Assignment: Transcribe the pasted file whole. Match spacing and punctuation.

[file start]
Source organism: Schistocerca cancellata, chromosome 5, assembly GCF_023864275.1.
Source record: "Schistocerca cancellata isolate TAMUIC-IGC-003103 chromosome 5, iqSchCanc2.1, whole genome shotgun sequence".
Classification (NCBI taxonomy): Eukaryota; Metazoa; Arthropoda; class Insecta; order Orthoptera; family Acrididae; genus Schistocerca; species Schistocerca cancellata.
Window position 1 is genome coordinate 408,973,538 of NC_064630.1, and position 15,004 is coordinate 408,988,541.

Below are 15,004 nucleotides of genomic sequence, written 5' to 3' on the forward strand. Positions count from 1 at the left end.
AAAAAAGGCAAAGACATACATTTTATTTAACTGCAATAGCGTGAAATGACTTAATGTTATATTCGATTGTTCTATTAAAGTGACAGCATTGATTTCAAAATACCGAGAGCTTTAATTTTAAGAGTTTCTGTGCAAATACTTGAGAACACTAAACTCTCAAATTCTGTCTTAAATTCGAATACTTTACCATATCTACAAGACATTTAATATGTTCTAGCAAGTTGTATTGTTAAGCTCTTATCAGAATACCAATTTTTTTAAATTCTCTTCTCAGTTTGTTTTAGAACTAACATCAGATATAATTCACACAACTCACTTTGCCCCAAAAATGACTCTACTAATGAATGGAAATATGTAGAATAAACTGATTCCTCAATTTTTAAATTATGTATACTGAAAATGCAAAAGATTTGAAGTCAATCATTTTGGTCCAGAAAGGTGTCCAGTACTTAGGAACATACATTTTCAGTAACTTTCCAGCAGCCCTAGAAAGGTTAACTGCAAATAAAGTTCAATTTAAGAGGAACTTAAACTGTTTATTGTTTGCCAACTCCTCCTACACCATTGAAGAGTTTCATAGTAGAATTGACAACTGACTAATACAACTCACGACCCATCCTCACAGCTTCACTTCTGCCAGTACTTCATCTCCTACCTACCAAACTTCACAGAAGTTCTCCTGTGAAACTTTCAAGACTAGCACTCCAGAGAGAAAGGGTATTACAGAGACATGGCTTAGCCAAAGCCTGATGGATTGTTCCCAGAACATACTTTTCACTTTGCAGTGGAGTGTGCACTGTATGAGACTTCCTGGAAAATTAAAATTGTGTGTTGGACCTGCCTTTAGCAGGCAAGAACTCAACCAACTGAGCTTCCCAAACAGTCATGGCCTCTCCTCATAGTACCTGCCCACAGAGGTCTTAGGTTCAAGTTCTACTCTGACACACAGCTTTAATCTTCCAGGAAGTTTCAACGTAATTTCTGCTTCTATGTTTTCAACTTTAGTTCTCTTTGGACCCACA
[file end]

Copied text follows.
Source organism: Schistocerca cancellata, chromosome 5, assembly GCF_023864275.1.
Source record: "Schistocerca cancellata isolate TAMUIC-IGC-003103 chromosome 5, iqSchCanc2.1, whole genome shotgun sequence".
Classification (NCBI taxonomy): Eukaryota; Metazoa; Arthropoda; class Insecta; order Orthoptera; family Acrididae; genus Schistocerca; species Schistocerca cancellata.
Window position 1 is genome coordinate 408,973,538 of NC_064630.1, and position 15,004 is coordinate 408,988,541.

Below are 15,004 nucleotides of genomic sequence, written 5' to 3' on the forward strand. Positions count from 1 at the left end.
AAAAAAGGCAAAGACATACATTTTATTTAACTGCAATAGCGTGAAATGACTTAATGTTATATTCGATTGTTCTATTAAAGTGACAGCATTGATTTCAAAATACCGAGAGCTTTAATTTTAAGAGTTTCTGTGCAAATACTTGAGAACACTAAACTCTCAAATTCTGTCTTAAATTCGAATACTTTACCATATCTACAAGACATTTAATATGTTCTAGCAAGTTGTATTGTTAAGCTCTTATCAGAATACCAATTTTTTTAAATTCTCTTCTCAGTTTGTTTTAGAACTAACATCAGATATAATTCACACAACTCACTTTGCCCCAAAAATGACTCTACTAATGAATGGAAATATGTAGAATAAACTGATTCCTCAATTTTTAAATTATGTATACTGAAAATGCAAAAGATTTGAAGTCAATCATTTTGGTCCAGAAAGGTGTCCAGTACTTAGGAACATACATTTTCAGTAACTTTCCAGCAGCCCTAGAAAGGTTAACTGCAAATAAAGTTCAATTTAAGAGGAACTTAAACTGTTTATTGTTTGCCAACTCCTCCTACACCATTGAAGAGTTTCATAGTAGAATTGACAACTGACTAATACAACTCACGACCCATCCTCACAGCTTCACTTCTGCCAGTACTTCATCTCCTACCTACCAAACTTCACAGAAGTTCTCCTGTGAAACTTTCAAGACTAGCACTCCAGAGAGAAAGGGTATTACAGAGACATGGCTTAGCCAAAGCCTGATGGATTGTTCCCAGAACATACTTTTCACTTTGCAGTGGAGTGTGCACTGTATGAGACTTCCTGGAAAATTAAAATTGTGTGTTGGACCTGCCTTTAGCAGGCAAGAACTCAACCAACTGAGCTTCCCAAACAGTCATGGCCTCTCCTCATAGTACCTGCCCACAGAGGTCTTAGGTTCAAGTTCTACTCTGACACACAGCTTTAATCTTCCAGGAAGTTTCAACGTAATTTCTGCTTCTATGTTTTCAACTTTAGTTCTCTTTGGACCCACA